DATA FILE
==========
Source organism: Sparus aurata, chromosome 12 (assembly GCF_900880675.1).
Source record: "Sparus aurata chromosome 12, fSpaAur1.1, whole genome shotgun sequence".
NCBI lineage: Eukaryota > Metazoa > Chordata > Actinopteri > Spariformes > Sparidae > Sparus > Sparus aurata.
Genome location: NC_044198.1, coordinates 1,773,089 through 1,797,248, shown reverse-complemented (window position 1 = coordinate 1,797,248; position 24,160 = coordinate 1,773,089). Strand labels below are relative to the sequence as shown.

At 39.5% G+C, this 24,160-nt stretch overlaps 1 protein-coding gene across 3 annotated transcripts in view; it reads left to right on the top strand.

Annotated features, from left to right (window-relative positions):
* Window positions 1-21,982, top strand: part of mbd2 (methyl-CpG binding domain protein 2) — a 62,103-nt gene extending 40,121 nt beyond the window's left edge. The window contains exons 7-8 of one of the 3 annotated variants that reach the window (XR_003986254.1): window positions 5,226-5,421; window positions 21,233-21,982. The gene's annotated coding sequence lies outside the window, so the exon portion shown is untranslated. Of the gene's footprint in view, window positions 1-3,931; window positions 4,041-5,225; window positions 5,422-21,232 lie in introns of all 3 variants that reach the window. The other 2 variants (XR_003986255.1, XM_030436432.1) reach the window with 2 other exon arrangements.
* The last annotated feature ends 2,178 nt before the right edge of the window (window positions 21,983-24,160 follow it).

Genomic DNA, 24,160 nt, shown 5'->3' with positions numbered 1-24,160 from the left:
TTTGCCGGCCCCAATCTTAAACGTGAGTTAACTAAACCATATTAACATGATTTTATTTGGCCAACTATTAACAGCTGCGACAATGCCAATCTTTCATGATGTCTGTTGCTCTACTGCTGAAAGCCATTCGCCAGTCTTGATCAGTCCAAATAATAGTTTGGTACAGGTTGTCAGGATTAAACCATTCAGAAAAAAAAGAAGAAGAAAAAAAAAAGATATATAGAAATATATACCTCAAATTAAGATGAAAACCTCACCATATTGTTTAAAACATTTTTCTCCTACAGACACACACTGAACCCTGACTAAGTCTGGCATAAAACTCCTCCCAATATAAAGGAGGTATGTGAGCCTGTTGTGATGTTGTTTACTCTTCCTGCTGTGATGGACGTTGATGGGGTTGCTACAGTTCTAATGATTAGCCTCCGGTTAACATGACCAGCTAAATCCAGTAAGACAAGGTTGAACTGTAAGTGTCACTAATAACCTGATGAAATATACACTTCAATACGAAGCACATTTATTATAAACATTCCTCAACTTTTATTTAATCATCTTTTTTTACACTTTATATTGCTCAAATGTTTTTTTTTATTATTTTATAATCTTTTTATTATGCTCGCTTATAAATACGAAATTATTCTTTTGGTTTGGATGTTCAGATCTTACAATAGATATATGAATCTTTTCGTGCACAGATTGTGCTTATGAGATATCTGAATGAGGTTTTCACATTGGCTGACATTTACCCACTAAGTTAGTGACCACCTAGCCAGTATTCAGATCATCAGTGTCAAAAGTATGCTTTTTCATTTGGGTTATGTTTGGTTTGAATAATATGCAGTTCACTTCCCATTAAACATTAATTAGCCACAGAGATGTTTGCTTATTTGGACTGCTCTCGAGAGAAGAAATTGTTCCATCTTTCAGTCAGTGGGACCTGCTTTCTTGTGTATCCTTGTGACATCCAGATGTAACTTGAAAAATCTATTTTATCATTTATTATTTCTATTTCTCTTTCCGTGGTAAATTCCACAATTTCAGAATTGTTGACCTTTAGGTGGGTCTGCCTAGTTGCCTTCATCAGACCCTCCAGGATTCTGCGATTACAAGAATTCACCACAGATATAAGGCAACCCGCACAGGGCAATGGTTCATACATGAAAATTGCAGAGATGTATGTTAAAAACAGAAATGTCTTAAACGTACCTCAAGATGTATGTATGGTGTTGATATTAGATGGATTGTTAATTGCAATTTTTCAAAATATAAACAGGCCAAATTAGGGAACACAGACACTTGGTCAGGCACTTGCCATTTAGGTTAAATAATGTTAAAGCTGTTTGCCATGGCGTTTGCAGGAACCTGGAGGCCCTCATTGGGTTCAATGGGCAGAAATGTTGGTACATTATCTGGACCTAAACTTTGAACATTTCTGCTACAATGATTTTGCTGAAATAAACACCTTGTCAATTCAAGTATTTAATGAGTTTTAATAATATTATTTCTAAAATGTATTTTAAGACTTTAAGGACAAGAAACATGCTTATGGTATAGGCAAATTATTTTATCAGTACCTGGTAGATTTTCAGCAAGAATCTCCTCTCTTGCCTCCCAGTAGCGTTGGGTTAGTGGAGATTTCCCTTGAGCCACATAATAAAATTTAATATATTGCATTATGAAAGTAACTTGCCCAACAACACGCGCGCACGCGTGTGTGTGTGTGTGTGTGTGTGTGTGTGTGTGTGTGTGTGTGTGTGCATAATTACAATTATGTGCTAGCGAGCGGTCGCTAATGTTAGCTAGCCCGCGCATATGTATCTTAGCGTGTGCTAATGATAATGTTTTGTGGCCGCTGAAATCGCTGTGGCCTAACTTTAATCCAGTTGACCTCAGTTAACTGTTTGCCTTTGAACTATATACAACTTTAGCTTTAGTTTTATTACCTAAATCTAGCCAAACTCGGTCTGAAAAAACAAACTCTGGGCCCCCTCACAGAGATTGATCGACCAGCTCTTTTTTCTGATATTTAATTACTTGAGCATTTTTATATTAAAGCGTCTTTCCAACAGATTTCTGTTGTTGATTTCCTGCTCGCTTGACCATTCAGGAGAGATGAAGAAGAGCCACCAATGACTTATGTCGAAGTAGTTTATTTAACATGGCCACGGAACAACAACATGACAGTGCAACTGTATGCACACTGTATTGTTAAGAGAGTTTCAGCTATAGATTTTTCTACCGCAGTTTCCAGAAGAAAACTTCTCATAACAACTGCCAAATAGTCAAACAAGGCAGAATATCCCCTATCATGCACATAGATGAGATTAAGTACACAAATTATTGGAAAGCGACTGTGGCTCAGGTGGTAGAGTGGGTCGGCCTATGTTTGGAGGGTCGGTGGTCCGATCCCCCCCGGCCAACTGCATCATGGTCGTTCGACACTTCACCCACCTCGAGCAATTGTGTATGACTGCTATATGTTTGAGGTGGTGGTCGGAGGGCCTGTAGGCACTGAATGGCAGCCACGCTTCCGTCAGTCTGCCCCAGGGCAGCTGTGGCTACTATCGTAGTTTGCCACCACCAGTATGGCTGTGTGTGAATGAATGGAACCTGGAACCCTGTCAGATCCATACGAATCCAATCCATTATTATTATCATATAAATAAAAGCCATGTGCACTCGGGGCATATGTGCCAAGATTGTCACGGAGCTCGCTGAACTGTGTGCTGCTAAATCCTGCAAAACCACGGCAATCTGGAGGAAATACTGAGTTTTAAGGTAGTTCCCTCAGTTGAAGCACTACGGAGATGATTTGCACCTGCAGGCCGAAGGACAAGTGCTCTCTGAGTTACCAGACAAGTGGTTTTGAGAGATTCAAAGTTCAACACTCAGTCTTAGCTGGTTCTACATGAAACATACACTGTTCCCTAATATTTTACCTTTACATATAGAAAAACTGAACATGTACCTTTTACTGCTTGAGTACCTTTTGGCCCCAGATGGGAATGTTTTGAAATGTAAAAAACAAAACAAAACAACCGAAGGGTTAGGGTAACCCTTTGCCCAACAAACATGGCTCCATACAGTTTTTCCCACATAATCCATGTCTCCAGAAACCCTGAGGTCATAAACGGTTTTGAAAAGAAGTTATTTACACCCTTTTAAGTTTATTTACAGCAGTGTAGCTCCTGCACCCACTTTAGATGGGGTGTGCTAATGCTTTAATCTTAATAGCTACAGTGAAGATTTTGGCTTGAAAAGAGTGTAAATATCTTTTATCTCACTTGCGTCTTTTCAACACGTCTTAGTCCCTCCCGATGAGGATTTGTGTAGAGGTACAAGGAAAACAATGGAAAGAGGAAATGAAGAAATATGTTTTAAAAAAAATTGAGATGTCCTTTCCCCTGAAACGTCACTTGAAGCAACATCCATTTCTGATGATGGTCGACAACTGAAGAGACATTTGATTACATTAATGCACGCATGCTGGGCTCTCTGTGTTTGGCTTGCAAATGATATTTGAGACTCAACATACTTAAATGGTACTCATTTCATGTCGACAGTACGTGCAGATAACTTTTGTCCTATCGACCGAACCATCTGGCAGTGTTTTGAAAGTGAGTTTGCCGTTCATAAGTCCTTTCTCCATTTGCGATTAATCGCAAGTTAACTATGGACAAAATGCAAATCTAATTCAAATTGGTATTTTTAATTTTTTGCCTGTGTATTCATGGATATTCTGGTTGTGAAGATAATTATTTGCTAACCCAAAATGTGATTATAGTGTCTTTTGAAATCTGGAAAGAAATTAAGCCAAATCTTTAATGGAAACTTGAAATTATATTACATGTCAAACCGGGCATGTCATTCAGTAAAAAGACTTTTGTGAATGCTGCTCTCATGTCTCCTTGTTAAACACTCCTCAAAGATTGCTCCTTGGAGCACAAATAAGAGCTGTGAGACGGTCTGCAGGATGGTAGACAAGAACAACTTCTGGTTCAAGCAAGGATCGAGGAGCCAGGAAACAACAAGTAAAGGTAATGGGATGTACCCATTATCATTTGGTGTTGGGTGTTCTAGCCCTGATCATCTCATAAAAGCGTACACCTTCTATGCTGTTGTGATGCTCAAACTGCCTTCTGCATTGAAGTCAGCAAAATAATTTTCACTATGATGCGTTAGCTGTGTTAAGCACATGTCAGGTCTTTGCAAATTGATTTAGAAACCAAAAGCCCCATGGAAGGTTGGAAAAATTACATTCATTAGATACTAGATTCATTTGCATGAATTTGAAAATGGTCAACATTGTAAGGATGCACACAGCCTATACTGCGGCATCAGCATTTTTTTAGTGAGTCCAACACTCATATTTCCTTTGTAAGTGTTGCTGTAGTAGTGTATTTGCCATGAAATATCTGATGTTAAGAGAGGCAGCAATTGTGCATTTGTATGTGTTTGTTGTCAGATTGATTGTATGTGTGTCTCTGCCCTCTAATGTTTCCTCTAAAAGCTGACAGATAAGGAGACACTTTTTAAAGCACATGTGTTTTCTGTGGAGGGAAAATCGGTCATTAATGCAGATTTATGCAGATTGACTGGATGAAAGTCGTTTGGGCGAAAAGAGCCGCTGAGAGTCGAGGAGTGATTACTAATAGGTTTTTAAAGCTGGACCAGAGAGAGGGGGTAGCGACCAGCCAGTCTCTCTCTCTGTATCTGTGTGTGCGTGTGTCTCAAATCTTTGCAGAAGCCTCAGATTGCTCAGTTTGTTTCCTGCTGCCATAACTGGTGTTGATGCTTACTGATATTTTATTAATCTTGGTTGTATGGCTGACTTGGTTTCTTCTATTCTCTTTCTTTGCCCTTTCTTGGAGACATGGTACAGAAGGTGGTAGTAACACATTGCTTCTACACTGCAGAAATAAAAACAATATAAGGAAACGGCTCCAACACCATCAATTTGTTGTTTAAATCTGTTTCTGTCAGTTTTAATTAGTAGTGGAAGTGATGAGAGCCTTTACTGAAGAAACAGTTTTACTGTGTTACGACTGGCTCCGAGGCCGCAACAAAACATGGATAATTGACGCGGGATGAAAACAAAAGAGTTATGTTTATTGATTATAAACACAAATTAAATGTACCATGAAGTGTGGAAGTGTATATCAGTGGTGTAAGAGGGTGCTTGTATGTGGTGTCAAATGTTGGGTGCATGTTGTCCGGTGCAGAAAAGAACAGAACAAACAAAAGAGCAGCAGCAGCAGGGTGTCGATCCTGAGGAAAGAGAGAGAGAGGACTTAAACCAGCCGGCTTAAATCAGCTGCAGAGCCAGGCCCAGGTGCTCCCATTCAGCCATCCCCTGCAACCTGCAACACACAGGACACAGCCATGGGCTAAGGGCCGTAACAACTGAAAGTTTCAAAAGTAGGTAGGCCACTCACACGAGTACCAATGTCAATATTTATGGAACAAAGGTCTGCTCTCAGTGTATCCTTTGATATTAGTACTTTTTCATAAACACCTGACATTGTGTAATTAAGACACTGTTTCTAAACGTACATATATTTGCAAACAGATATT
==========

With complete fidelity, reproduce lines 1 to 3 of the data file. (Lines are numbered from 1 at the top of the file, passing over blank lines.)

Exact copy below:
Source organism: Sparus aurata, chromosome 12 (assembly GCF_900880675.1).
Source record: "Sparus aurata chromosome 12, fSpaAur1.1, whole genome shotgun sequence".
NCBI lineage: Eukaryota > Metazoa > Chordata > Actinopteri > Spariformes > Sparidae > Sparus > Sparus aurata.